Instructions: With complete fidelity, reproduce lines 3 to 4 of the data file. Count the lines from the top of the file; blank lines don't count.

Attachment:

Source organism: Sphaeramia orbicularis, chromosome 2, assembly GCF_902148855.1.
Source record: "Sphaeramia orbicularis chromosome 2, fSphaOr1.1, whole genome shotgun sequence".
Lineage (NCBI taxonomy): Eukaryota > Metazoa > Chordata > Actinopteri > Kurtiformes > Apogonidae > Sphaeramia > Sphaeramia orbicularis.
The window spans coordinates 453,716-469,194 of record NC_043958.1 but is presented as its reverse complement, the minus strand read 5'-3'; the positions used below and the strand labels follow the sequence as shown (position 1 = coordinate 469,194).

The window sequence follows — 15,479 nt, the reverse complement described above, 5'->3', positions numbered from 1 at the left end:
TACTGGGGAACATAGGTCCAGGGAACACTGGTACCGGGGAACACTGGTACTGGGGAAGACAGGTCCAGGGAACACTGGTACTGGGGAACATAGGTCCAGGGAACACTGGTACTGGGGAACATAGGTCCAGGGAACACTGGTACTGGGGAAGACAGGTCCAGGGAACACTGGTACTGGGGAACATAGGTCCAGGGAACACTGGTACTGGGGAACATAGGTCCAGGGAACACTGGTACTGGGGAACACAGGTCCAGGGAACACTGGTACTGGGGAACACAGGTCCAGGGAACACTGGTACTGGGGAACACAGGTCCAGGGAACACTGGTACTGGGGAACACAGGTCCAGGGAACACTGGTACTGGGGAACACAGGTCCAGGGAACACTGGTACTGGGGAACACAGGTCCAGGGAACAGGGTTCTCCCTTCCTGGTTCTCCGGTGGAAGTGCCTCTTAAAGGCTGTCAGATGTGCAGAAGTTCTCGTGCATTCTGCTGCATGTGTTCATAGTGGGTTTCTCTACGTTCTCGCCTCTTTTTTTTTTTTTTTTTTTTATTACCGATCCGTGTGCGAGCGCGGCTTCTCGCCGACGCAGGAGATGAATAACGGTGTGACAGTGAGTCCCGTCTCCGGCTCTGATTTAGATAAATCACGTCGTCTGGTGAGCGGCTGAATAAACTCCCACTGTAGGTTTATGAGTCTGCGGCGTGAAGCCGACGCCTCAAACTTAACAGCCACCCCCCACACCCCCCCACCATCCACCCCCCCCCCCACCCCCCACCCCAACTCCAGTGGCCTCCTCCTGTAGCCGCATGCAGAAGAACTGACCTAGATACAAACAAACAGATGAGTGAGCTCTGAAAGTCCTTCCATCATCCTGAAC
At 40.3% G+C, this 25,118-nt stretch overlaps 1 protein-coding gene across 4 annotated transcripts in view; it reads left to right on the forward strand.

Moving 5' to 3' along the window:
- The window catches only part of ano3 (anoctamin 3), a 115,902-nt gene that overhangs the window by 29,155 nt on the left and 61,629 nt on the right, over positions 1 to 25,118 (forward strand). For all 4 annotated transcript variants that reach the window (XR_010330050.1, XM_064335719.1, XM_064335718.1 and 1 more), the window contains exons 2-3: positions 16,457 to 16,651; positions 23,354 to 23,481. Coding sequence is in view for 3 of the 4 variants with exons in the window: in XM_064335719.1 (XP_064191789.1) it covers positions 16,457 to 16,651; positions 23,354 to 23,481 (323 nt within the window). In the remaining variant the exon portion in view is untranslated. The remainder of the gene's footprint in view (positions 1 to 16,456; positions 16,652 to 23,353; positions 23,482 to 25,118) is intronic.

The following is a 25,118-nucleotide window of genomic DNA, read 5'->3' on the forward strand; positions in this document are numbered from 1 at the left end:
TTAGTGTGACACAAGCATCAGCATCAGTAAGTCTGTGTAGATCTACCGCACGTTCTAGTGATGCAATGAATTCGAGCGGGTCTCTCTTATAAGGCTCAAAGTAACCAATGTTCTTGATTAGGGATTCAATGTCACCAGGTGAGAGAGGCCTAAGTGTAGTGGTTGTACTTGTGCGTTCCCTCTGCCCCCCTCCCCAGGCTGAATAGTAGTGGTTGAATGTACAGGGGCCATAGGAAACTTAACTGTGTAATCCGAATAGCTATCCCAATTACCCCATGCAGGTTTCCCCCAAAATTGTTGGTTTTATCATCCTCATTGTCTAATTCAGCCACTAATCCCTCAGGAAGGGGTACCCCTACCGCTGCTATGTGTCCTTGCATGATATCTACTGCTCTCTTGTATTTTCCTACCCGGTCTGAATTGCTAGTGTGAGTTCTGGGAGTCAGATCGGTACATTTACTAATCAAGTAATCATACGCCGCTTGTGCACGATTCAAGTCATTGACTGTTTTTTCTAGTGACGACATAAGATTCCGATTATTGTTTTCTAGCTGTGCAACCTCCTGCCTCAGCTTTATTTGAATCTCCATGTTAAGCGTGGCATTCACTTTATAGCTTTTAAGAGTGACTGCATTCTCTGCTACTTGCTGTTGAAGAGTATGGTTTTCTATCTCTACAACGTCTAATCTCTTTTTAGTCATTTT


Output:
Lineage (NCBI taxonomy): Eukaryota > Metazoa > Chordata > Actinopteri > Kurtiformes > Apogonidae > Sphaeramia > Sphaeramia orbicularis.
The window spans coordinates 453,716-469,194 of record NC_043958.1 but is presented as its reverse complement, the minus strand read 5'-3'; the positions used below and the strand labels follow the sequence as shown (position 1 = coordinate 469,194).